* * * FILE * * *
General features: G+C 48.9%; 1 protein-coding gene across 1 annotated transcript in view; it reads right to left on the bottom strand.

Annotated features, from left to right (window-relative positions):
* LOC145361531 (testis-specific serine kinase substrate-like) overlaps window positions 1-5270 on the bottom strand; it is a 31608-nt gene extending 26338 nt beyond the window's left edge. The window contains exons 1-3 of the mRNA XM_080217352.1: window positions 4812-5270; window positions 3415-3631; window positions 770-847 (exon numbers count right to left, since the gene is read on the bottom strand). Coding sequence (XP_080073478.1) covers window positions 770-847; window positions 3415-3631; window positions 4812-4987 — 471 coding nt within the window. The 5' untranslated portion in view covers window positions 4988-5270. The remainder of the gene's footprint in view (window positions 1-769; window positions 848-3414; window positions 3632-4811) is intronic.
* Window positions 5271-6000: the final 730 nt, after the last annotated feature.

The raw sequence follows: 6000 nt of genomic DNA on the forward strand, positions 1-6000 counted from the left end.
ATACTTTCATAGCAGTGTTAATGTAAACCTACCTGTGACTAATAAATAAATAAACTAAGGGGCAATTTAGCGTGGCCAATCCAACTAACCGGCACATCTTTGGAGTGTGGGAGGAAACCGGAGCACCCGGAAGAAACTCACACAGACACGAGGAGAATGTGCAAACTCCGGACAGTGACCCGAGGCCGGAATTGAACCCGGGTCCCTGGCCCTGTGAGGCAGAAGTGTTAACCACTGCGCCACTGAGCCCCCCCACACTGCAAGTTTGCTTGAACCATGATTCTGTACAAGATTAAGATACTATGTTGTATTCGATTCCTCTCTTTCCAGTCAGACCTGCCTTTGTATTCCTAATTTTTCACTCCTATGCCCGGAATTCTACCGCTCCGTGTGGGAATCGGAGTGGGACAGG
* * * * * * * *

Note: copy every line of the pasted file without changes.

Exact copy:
General features: G+C 48.9%; 1 protein-coding gene across 1 annotated transcript in view; it reads right to left on the bottom strand.

Annotated features, from left to right (window-relative positions):
* LOC145361531 (testis-specific serine kinase substrate-like) overlaps window positions 1-5270 on the bottom strand; it is a 31608-nt gene extending 26338 nt beyond the window's left edge. The window contains exons 1-3 of the mRNA XM_080217352.1: window positions 4812-5270; window positions 3415-3631; window positions 770-847 (exon numbers count right to left, since the gene is read on the bottom strand). Coding sequence (XP_080073478.1) covers window positions 770-847; window positions 3415-3631; window positions 4812-4987 — 471 coding nt within the window. The 5' untranslated portion in view covers window positions 4988-5270. The remainder of the gene's footprint in view (window positions 1-769; window positions 848-3414; window positions 3632-4811) is intronic.
* Window positions 5271-6000: the final 730 nt, after the last annotated feature.

The raw sequence follows: 6000 nt of genomic DNA on the forward strand, positions 1-6000 counted from the left end.
ATACTTTCATAGCAGTGTTAATGTAAACCTACCTGTGACTAATAAATAAATAAACTAAGGGGCAATTTAGCGTGGCCAATCCAACTAACCGGCACATCTTTGGAGTGTGGGAGGAAACCGGAGCACCCGGAAGAAACTCACACAGACACGAGGAGAATGTGCAAACTCCGGACAGTGACCCGAGGCCGGAATTGAACCCGGGTCCCTGGCCCTGTGAGGCAGAAGTGTTAACCACTGCGCCACTGAGCCCCCCCACACTGCAAGTTTGCTTGAACCATGATTCTGTACAAGATTAAGATACTATGTTGTATTCGATTCCTCTCTTTCCAGTCAGACCTGCCTTTGTATTCCTAATTTTTCACTCCTATGCCCGGAATTCTACCGCTCCGTGTGGGAATCGGAGTGGGACAGG